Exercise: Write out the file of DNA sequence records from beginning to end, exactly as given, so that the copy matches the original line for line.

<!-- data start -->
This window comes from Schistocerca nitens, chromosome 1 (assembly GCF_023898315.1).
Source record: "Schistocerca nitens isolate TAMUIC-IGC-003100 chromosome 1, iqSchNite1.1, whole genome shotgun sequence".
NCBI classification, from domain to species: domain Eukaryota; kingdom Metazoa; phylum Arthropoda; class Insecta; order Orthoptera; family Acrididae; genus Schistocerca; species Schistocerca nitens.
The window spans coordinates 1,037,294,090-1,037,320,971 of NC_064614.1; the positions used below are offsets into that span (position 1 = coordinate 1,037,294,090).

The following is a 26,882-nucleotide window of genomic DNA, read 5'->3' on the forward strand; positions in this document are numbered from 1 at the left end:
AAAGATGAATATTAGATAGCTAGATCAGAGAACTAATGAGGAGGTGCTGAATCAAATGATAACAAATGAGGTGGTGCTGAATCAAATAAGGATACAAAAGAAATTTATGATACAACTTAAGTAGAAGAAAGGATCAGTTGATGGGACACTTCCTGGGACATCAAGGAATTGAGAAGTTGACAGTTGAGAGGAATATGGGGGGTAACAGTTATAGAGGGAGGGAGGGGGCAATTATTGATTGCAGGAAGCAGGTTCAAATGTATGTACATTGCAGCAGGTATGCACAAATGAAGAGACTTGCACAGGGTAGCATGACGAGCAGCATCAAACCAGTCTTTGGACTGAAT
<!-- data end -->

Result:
This window comes from Schistocerca nitens, chromosome 1 (assembly GCF_023898315.1).
Source record: "Schistocerca nitens isolate TAMUIC-IGC-003100 chromosome 1, iqSchNite1.1, whole genome shotgun sequence".
NCBI classification, from domain to species: domain Eukaryota; kingdom Metazoa; phylum Arthropoda; class Insecta; order Orthoptera; family Acrididae; genus Schistocerca; species Schistocerca nitens.
The window spans coordinates 1,037,294,090-1,037,320,971 of NC_064614.1; the positions used below are offsets into that span (position 1 = coordinate 1,037,294,090).

The following is a 26,882-nucleotide window of genomic DNA, read 5'->3' on the forward strand; positions in this document are numbered from 1 at the left end:
AAAGATGAATATTAGATAGCTAGATCAGAGAACTAATGAGGAGGTGCTGAATCAAATGATAACAAATGAGGTGGTGCTGAATCAAATAAGGATACAAAAGAAATTTATGATACAACTTAAGTAGAAGAAAGGATCAGTTGATGGGACACTTCCTGGGACATCAAGGAATTGAGAAGTTGACAGTTGAGAGGAATATGGGGGGTAACAGTTATAGAGGGAGGGAGGGGGCAATTATTGATTGCAGGAAGCAGGTTCAAATGTATGTACATTGCAGCAGGTATGCACAAATGAAGAGACTTGCACAGGGTAGCATGACGAGCAGCATCAAACCAGTCTTTGGACTGAAT